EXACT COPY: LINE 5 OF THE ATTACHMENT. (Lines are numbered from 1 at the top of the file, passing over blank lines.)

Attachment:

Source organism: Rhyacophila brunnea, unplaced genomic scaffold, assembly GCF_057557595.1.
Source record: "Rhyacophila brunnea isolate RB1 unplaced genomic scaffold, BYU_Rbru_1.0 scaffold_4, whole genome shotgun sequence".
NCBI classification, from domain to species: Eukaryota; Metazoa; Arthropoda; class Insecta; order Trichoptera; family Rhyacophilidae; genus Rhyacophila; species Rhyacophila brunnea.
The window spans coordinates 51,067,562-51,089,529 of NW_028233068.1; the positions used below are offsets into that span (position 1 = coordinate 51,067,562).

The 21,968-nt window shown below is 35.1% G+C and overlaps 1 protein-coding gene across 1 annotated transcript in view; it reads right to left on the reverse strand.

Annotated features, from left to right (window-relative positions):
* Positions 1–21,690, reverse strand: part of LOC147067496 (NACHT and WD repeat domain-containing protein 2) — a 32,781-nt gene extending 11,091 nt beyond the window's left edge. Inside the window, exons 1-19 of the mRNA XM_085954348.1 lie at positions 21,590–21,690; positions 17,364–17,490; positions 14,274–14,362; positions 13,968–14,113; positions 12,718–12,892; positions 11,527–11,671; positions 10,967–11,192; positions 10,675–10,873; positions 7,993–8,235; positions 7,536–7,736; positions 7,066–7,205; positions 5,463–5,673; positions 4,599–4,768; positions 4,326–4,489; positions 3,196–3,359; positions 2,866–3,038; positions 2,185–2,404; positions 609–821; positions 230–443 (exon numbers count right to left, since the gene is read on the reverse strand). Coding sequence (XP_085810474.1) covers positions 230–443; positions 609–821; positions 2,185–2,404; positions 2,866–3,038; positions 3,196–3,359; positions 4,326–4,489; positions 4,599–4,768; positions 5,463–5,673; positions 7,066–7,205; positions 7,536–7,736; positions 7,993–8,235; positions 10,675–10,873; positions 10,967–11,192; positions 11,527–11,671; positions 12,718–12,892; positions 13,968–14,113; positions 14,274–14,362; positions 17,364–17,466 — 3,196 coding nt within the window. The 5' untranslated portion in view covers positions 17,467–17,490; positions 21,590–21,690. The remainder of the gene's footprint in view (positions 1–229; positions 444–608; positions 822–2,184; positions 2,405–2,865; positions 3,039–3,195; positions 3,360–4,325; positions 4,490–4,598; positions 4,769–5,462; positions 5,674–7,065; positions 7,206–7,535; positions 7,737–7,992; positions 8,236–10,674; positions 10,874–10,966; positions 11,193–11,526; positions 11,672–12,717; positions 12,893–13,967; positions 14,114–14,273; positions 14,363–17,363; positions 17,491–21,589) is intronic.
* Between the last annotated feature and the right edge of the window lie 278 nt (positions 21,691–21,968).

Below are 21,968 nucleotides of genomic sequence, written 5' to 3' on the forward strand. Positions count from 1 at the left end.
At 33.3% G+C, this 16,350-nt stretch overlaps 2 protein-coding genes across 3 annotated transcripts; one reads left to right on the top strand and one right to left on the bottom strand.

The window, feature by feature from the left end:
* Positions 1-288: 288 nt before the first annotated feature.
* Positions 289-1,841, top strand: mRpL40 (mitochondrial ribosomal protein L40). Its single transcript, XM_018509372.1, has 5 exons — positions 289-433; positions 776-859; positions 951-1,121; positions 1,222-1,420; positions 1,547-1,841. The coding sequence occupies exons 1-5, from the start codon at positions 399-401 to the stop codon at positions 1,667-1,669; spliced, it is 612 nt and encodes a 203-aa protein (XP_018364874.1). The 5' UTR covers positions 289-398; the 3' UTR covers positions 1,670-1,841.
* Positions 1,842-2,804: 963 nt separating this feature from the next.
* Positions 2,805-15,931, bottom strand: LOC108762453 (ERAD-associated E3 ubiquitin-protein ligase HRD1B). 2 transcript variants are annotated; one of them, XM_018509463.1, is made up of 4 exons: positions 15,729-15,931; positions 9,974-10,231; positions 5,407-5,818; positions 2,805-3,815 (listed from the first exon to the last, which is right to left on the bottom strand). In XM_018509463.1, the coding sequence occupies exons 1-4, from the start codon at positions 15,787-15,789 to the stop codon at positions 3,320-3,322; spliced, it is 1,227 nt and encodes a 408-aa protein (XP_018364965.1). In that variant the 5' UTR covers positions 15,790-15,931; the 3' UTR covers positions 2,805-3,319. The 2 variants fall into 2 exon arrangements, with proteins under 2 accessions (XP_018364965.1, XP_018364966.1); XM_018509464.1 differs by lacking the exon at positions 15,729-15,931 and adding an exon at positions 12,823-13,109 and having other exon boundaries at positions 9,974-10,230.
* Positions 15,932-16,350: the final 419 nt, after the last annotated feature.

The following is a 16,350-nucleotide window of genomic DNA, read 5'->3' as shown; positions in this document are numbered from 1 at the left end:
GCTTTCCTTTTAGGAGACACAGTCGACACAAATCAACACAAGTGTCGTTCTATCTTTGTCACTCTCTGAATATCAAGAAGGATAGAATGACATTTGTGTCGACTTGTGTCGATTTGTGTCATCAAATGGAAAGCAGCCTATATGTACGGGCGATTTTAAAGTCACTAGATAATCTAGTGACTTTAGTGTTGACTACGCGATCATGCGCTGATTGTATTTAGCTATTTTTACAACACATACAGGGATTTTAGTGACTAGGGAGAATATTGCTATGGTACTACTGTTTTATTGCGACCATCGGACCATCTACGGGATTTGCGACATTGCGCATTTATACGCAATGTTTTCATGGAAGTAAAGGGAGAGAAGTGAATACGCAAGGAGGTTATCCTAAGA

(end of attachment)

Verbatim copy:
The 21,968-nt window shown below is 35.1% G+C and overlaps 1 protein-coding gene across 1 annotated transcript in view; it reads right to left on the reverse strand.